Wednesday, July 25, 2012

Reload Your Guns Pt. 2

Restore Your Core - At the gym, try this test: Go to the triceps push-down station, select the heaviest weight you can use for 10 reps, and do a set. Rest a few minutes, and then repeat the set...standing on one leg. You won't be able to knock off 10 reps, and the reason is obvious. Your triceps didn't become weaker, they lost some of their support base.

A weaker or less balanced base of support limits the strength and power your arm muscles can generate, while a stronger core enables all your muscles to work harder, longer, and more productively.

Shore Up Your Weak Links - Face a mirror with a 30 pound dumbbell in your non-dominant hand and do a set of curls. Watch your body closely, especially as you tire. Notice how your upper arm pinches in against the side of your torso after a few reps? That's caused by muscles in your shoulder called external rotators. They're pulling your arm into a stronger and more stable position. Deeper into the set, you'll need more momentum to start each lift. Your shoulder blade will rise up and drop down as you curl. That's your trapezius - The diamond-shaped pair of muscles that runs from your neck to your middle back and out to the edge of each shoulder, helping your biceps do the job.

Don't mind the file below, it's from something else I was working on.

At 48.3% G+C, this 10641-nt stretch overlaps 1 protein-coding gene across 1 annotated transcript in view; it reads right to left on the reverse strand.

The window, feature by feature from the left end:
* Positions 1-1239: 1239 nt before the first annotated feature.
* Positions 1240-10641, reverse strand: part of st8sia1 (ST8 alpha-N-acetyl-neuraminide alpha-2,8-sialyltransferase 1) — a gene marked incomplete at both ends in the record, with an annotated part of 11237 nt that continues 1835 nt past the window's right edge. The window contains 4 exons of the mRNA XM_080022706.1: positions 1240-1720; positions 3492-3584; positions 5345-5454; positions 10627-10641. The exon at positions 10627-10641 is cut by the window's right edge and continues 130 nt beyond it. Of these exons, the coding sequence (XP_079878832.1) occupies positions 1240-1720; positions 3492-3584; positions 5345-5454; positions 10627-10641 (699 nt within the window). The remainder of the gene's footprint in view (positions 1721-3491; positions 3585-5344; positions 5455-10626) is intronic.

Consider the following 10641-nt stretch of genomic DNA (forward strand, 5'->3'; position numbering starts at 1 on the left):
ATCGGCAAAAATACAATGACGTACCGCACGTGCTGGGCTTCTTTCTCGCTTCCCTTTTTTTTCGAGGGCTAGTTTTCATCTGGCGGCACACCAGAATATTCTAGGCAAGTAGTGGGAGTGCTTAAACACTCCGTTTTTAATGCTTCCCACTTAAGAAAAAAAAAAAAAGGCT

Finally, as your biceps near exhaustion, notice how you squeeze your butt cheeks and lean backward to complete your last two or three reps. That's the action of the muscles in the back side of your body, including your hamstrings, glutes, and spinal erectors. You won't find this mentioned in the standard bodybuilding playbook, but these are the muscles that enable or limit potential growth of your biceps and triceps. In Part 3, we will discuss each weak link.

Source: Men's Health

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